RIO DE JANEIRO, BRAZIL – International Day of the Woman yesterday prompted a re-examination of the role of women in power in Brazil. Despite the country being under the care of its first woman president, as well as several other high-profile positions held by women, some say the distribution of gender in politics and big business is still far from equal.

President Dilma Rousseff and Maria Gacas Foster, President of Petrobras, Brazil News
Brazil's leading ladies - President Dilma Rousseff and Maria Gacas Foster, President of Petrobras, photo by Roberto Stuckert Filho/ABr.

Agência Brasil reports that for Rebecca Tavares, the UN Women’s representative for Brazil and the Southern Cone, the election of women presidents in Chile (ex-president Michelle Bachelet), Argentina (Cristina Kirchner), and Brazil (Dilma Rousseff) does not mean that the tables have turned for women in government.

“Women presidents are popular [at the moment], but women parliamentarians have not had such success. In Latin America, 22 percent of parliamentarians are women. I would not say that the success of women as presidents is an indicator that they have [equal success in terms of] access to political participation,” says Tavares.

Earlier this year, Maria das Graças Silva Foster paved the way for Brazilian women in business by becoming the first female CEO of a major part-public owned company, Petrobras. However, a 2010 study by the Ethos Institute and IBOPE indicated that just 13.7 percent of executives in Brazil’s 500 biggest companies were female.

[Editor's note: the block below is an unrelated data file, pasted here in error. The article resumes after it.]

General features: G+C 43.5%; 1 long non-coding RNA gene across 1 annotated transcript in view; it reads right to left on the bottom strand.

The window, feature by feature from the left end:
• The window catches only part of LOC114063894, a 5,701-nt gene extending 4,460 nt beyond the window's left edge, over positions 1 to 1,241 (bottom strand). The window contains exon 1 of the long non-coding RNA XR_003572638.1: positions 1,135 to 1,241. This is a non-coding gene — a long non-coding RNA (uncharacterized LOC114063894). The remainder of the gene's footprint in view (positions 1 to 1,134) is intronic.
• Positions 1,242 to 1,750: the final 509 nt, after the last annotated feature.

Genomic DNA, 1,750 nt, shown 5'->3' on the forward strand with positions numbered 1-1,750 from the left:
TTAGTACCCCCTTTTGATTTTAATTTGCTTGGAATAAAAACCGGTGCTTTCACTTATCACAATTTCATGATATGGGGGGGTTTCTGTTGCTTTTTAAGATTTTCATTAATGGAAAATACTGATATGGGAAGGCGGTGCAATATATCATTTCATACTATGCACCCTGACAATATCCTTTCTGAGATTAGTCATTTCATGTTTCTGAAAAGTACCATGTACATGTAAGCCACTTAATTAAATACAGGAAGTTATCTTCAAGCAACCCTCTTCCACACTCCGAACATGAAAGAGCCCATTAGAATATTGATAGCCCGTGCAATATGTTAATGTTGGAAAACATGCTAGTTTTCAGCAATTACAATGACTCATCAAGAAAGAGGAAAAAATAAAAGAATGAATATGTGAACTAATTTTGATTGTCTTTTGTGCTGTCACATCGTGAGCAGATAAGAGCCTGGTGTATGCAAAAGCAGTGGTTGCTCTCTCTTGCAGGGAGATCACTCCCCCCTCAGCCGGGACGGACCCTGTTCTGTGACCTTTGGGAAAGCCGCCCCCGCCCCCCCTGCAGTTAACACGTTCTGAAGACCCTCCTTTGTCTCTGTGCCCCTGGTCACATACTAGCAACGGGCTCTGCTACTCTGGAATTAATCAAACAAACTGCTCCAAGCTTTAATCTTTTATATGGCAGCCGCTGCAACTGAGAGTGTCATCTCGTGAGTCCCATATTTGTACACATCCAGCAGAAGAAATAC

At a UN Women event on March 6th called “Gender Equality for Sustainable Business,” the United Nations Secretary-General Ban Ki-Moon, stressed the vital link between women’s economic empowerment and sustainable development ahead of the Rio +20 event in June, saying, “[We cannot] achieve sustainability—at a corporate or a global level—without empowering the world’s women.”

In the city of Rio de Janeiro, Martha Rocha was named the head of the Rio’s Civil Police in March 2011. Rocha is the fifth Civil Police Chief in five years for Rio de Janeiro, Brazil’s second largest city of 6.3 million.

Another prominent woman in the sports world is chairman of the Flamengo football club, Patricia Amorim. Amorim sits at the head of perhaps Brazil’s most popular sports team.

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